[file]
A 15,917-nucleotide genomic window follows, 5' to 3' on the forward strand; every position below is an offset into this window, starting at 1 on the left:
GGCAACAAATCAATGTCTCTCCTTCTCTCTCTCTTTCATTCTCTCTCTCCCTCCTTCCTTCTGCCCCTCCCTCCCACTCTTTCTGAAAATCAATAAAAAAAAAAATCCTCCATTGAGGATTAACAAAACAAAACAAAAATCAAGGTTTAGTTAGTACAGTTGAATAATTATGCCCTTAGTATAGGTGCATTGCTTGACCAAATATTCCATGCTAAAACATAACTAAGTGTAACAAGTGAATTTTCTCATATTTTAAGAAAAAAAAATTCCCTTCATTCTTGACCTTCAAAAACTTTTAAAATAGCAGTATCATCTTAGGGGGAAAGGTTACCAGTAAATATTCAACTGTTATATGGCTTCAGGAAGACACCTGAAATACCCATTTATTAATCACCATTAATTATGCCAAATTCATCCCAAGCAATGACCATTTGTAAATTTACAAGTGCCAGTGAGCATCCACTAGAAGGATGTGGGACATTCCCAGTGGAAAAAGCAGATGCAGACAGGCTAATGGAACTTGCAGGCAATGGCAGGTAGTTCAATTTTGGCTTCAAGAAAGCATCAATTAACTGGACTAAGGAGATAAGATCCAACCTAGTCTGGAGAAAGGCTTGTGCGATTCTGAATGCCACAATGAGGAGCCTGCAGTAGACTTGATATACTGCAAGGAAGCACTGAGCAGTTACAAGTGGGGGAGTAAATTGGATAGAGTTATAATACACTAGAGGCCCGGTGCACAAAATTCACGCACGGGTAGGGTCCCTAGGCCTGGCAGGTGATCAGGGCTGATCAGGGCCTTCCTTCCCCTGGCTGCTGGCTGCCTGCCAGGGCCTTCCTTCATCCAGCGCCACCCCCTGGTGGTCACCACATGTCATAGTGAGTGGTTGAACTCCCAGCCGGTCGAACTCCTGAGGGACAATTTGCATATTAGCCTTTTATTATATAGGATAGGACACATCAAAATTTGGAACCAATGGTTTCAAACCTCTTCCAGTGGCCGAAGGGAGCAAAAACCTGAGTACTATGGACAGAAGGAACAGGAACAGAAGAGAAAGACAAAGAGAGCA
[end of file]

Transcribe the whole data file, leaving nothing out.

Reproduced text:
A 15,917-nucleotide genomic window follows, 5' to 3' on the forward strand; every position below is an offset into this window, starting at 1 on the left:
GGCAACAAATCAATGTCTCTCCTTCTCTCTCTCTTTCATTCTCTCTCTCCCTCCTTCCTTCTGCCCCTCCCTCCCACTCTTTCTGAAAATCAATAAAAAAAAAAATCCTCCATTGAGGATTAACAAAACAAAACAAAAATCAAGGTTTAGTTAGTACAGTTGAATAATTATGCCCTTAGTATAGGTGCATTGCTTGACCAAATATTCCATGCTAAAACATAACTAAGTGTAACAAGTGAATTTTCTCATATTTTAAGAAAAAAAAATTCCCTTCATTCTTGACCTTCAAAAACTTTTAAAATAGCAGTATCATCTTAGGGGGAAAGGTTACCAGTAAATATTCAACTGTTATATGGCTTCAGGAAGACACCTGAAATACCCATTTATTAATCACCATTAATTATGCCAAATTCATCCCAAGCAATGACCATTTGTAAATTTACAAGTGCCAGTGAGCATCCACTAGAAGGATGTGGGACATTCCCAGTGGAAAAAGCAGATGCAGACAGGCTAATGGAACTTGCAGGCAATGGCAGGTAGTTCAATTTTGGCTTCAAGAAAGCATCAATTAACTGGACTAAGGAGATAAGATCCAACCTAGTCTGGAGAAAGGCTTGTGCGATTCTGAATGCCACAATGAGGAGCCTGCAGTAGACTTGATATACTGCAAGGAAGCACTGAGCAGTTACAAGTGGGGGAGTAAATTGGATAGAGTTATAATACACTAGAGGCCCGGTGCACAAAATTCACGCACGGGTAGGGTCCCTAGGCCTGGCAGGTGATCAGGGCTGATCAGGGCCTTCCTTCCCCTGGCTGCTGGCTGCCTGCCAGGGCCTTCCTTCATCCAGCGCCACCCCCTGGTGGTCACCACATGTCATAGTGAGTGGTTGAACTCCCAGCCGGTCGAACTCCTGAGGGACAATTTGCATATTAGCCTTTTATTATATAGGATAGGACACATCAAAATTTGGAACCAATGGTTTCAAACCTCTTCCAGTGGCCGAAGGGAGCAAAAACCTGAGTACTATGGACAGAAGGAACAGGAACAGAAGAGAAAGACAAAGAGAGCA